After a brutal barroom rape made headlines, the national media descended on the small New England town of New Bedford, MA, stirring up local tensions in a town unprepared to be in the spotlight. When the trial began, for the first time, live coverage of the courtroom proceedings was televised gavel to gavel across the country. What happened next set off a firestorm of controversy about this tragic case and the victim at the center of it that has eerie parallels to the modern #MeToo era.

Some may recognize aspects of this case from the movie The Accused, the film that won Jodie Foster a best actress Oscar for her portrayal of a woman gang-raped in a bar in Massachusetts which was loosely based on the Big Dan’s case. Director Sierra Pettengill, who won an Emmy and was nominated for an Academy Award for producing the 2013 documentary Cutie and the Boxer, came on board to direct the episode. McGinn explains the significance of the case, “We have to remember that this was more than 10 years before the O.J. Simpson trial. A young woman claimed that she was sexually assaulted in a bar and that she had been raped by a number of men. It turned into a national news story that was covered by all the major media outlets and there was so much interest that they broadcast the trial from beginning to end on television live. However, no one had really thought about what the impact was going to be of all this media attention on a victim in a case like this. We examine the fall-out in this hour. As a society, I think we should constantly ask how we can learn from these situations and make things a little better for the next time around. Director Sierra Pettengill had co-directed an amazing archival movie called The Reagan Show and we were excited to have her helm this episode.”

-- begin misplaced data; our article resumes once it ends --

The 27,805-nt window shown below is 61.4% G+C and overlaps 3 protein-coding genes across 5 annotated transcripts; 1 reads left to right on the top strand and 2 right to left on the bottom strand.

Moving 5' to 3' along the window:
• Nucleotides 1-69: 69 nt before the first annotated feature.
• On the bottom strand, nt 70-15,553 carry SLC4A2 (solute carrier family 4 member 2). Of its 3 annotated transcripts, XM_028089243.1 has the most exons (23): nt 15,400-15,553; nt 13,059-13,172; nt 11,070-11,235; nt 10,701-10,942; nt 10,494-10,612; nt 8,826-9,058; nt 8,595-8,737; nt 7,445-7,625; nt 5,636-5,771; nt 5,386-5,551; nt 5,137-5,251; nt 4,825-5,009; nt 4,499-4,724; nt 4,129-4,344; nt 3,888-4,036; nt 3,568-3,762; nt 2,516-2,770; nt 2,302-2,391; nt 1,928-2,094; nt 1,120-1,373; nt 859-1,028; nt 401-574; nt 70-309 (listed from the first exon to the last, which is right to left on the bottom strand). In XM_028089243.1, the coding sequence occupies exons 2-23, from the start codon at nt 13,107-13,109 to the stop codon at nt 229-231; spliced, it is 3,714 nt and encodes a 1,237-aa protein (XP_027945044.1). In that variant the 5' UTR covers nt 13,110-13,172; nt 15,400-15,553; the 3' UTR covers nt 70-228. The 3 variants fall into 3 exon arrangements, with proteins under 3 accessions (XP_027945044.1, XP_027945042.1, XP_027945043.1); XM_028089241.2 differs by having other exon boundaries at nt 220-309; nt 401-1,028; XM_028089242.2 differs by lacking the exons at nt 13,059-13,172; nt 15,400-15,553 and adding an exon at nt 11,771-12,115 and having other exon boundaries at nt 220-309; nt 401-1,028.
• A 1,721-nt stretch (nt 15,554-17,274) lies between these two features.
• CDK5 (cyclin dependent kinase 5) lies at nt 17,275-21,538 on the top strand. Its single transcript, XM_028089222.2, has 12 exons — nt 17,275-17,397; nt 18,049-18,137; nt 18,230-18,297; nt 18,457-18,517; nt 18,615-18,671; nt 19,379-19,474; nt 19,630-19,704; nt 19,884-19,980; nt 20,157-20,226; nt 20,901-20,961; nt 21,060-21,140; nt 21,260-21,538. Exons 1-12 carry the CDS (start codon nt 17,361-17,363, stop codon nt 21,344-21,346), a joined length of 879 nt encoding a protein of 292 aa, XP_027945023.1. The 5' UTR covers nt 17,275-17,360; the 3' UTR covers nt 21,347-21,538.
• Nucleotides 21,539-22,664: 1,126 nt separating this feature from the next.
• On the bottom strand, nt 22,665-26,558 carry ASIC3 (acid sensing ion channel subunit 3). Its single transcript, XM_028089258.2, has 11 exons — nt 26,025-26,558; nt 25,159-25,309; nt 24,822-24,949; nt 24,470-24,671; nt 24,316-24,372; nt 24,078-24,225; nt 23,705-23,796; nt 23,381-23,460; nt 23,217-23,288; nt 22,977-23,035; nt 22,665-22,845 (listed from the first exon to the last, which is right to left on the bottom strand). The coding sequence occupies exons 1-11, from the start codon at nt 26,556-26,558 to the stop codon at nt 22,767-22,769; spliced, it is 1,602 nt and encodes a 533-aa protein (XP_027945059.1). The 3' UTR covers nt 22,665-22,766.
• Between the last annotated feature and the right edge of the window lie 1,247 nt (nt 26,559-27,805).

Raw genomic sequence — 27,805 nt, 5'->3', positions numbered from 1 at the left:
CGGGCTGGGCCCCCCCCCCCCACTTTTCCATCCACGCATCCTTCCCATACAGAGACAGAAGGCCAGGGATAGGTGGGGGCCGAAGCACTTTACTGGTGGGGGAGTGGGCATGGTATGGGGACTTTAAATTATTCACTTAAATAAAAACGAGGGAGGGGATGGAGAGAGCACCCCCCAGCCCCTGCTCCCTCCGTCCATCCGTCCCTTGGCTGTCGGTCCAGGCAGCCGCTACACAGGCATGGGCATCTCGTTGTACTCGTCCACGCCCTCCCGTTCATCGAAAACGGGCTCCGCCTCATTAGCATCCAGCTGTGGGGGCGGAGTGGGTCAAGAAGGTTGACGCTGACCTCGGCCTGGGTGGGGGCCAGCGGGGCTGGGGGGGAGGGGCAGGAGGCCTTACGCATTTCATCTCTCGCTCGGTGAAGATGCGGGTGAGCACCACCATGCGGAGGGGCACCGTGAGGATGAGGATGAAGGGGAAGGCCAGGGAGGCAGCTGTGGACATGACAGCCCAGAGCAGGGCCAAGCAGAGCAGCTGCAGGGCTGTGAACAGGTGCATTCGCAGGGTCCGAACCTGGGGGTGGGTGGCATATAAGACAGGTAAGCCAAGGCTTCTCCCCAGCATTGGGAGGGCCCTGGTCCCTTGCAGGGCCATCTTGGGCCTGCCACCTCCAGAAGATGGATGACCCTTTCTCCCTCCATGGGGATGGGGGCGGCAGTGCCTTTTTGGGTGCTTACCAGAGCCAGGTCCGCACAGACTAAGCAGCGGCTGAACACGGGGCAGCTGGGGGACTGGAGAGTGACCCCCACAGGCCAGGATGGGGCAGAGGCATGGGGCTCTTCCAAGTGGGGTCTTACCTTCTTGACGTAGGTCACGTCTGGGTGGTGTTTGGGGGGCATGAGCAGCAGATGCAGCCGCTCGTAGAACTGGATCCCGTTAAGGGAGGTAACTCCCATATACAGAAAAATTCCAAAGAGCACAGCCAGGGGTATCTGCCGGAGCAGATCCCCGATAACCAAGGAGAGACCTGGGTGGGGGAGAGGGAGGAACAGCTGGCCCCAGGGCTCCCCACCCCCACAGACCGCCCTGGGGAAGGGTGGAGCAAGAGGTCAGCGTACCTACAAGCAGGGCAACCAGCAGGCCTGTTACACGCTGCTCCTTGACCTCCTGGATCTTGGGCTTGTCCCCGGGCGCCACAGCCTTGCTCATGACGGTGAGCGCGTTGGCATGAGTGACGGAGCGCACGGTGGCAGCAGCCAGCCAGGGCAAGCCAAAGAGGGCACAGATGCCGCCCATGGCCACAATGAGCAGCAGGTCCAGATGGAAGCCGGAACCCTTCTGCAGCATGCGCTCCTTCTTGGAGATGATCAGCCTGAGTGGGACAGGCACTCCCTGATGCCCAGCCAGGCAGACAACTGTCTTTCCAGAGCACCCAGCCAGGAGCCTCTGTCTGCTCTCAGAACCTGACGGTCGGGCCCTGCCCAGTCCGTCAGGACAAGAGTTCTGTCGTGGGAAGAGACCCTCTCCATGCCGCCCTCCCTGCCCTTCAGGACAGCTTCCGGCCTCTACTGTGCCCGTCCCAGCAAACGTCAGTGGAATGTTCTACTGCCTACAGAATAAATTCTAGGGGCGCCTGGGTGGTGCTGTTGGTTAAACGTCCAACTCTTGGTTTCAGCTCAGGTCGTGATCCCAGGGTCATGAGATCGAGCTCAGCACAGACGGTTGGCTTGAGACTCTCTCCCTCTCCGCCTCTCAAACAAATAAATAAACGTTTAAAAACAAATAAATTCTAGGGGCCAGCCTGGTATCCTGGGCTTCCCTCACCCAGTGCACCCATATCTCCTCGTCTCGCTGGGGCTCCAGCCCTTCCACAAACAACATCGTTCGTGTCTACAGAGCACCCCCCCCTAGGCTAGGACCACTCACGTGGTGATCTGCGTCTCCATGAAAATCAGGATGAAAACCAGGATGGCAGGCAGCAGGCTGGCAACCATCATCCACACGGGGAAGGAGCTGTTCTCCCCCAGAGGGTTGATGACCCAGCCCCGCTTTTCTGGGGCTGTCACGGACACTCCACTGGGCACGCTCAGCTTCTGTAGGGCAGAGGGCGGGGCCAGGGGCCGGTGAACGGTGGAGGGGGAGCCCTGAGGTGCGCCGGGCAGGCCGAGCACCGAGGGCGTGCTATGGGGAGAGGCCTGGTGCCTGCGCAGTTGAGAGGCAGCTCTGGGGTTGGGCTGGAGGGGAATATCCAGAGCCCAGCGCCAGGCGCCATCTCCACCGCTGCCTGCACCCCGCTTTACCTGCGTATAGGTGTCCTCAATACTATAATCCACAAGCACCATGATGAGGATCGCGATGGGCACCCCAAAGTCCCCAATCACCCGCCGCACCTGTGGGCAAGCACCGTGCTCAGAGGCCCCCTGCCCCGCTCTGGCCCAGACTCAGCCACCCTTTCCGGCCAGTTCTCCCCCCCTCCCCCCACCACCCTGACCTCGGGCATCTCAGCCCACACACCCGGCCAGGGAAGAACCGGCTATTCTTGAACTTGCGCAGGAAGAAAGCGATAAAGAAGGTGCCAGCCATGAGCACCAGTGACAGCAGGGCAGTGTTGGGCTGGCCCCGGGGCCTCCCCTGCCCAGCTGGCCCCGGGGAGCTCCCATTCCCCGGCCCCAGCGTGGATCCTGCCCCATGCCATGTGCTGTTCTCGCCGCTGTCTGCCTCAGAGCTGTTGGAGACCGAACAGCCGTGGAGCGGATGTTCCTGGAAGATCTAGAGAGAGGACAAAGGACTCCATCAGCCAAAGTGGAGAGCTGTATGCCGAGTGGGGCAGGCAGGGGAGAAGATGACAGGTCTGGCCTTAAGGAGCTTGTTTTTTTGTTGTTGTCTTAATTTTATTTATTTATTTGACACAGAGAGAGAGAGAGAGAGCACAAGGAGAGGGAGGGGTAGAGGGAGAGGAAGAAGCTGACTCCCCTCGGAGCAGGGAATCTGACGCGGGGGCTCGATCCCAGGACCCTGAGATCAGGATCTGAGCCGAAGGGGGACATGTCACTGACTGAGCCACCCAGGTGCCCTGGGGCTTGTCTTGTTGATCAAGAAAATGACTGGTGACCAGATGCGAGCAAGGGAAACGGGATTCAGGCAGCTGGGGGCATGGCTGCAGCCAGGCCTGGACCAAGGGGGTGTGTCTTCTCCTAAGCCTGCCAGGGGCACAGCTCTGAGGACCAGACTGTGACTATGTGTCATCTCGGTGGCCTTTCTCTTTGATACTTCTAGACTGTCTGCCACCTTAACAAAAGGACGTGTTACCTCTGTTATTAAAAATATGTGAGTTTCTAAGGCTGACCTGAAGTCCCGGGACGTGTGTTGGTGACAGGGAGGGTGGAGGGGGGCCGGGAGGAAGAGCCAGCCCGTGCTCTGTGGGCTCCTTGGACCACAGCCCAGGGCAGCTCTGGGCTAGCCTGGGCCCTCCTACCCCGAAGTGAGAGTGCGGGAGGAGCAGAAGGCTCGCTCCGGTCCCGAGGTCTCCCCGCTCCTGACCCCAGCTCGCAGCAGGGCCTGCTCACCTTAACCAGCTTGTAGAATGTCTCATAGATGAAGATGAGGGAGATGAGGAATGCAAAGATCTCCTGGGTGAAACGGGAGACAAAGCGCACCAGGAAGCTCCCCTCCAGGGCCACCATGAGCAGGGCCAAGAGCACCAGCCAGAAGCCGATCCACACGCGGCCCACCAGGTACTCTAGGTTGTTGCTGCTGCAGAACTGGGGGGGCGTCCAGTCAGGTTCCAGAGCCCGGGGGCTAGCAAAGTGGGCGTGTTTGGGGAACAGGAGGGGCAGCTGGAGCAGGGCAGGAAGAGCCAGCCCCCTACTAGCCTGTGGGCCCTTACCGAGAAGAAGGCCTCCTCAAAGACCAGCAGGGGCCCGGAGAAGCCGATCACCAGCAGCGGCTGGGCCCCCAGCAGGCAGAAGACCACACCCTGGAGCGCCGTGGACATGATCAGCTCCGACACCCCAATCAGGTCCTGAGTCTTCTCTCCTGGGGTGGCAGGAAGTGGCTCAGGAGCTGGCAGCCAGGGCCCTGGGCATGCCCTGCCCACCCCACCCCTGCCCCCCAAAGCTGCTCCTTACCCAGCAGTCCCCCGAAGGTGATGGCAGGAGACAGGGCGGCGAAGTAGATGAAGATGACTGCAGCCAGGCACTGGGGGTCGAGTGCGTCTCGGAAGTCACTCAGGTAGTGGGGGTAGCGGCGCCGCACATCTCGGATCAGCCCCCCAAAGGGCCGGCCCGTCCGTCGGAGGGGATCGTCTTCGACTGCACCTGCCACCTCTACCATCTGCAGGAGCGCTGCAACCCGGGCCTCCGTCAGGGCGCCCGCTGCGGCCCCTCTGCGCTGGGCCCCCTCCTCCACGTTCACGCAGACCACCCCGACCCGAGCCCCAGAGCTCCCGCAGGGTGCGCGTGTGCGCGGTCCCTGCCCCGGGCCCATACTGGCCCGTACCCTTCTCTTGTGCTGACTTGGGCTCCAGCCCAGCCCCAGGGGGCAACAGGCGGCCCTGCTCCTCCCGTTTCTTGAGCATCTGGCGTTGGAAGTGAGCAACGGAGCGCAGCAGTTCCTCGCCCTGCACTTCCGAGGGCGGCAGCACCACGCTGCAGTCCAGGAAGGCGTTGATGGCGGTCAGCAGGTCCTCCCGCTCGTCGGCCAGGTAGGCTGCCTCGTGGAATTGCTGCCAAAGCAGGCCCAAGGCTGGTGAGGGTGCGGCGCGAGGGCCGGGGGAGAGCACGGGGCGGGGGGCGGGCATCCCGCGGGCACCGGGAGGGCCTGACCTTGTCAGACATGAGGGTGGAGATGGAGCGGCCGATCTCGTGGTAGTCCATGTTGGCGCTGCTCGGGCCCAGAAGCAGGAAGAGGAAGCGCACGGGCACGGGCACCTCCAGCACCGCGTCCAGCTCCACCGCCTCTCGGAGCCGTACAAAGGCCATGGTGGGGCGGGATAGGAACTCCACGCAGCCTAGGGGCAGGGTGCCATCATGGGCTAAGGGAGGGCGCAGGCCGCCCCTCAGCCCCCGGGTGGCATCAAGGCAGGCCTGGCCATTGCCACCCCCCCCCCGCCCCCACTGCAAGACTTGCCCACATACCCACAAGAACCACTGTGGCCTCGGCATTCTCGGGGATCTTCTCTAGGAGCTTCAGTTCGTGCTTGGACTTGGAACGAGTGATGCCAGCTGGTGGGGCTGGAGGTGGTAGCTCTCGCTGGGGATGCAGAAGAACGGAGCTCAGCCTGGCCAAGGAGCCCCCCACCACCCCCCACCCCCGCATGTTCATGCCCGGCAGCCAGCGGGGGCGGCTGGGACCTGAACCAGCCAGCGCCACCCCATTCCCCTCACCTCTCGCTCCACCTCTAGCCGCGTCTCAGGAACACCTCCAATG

EPISODE 6: BLAGO! - Directed by Yance Ford

Rod Blagojevich was a media darling, a charismatic politician who built his meteoric rise on the backs of positive press attention and the support of Chicago’s Democratic political machine. So how did he end up in handcuffs, with the media turned against him? This is the story of Governor Rod Blagojevich's decade-long fall from grace, his unprecedented media blitz to defend himself in the court of public opinion, and his sensational trial and verdict — a modern-day reality show unlike any other, culminating in the headline-grabbing twist of President Trump’s 2020 commutation of Blagojevich’s sentence.

Trial by Media explores the effect that the media can have on all different types of cases. McGinn explains what excited the creative team about including this high profile political corruption trial. “In this episode, we delve into the case of the former governor of Illinois, Rod Blagojevich, who had really risen to power on the back of a sterling relationship with the media that called him the next great hope of the Democratic Party,” he says. “Then he was indicted for attempting to sell the US senate seat that Barack Obama vacated in 2008, when he won the Presidency. It turned into this crazy media circus. A lot of the way that he defended himself was not in the courtroom, it was by going on talk shows to proclaim his innocence. The Oscar-nominated Yance Ford was so excited to tackle this episode, and that was obviously thrilling for us.”

Trial by Media is a Supper Club production, in association with Smokehouse Pictures, and is directed by Skye Borgman (Abducted in Plain Sight), Garrett Bradley (Time), Academy Award® nominee Yance Ford (Strong Island), Emmy® nominee Brian McGinn (Amanda Knox), Sierra Pettengill (The Reagan Show), and Tony Yacenda (American Vandal). Executive producers are author and lawyer Jeffrey Toobin (The People vs. O.J. Simpson); journalist, author and Court TV founder Steven Brill; Smokehouse Pictures’ George Clooney and Grant Heslov; and Supper Club’s Brian McGinn, Jason Sterman and David Gelb.

Images & info - Netflix

Trial By Media is available on Netflix NOW.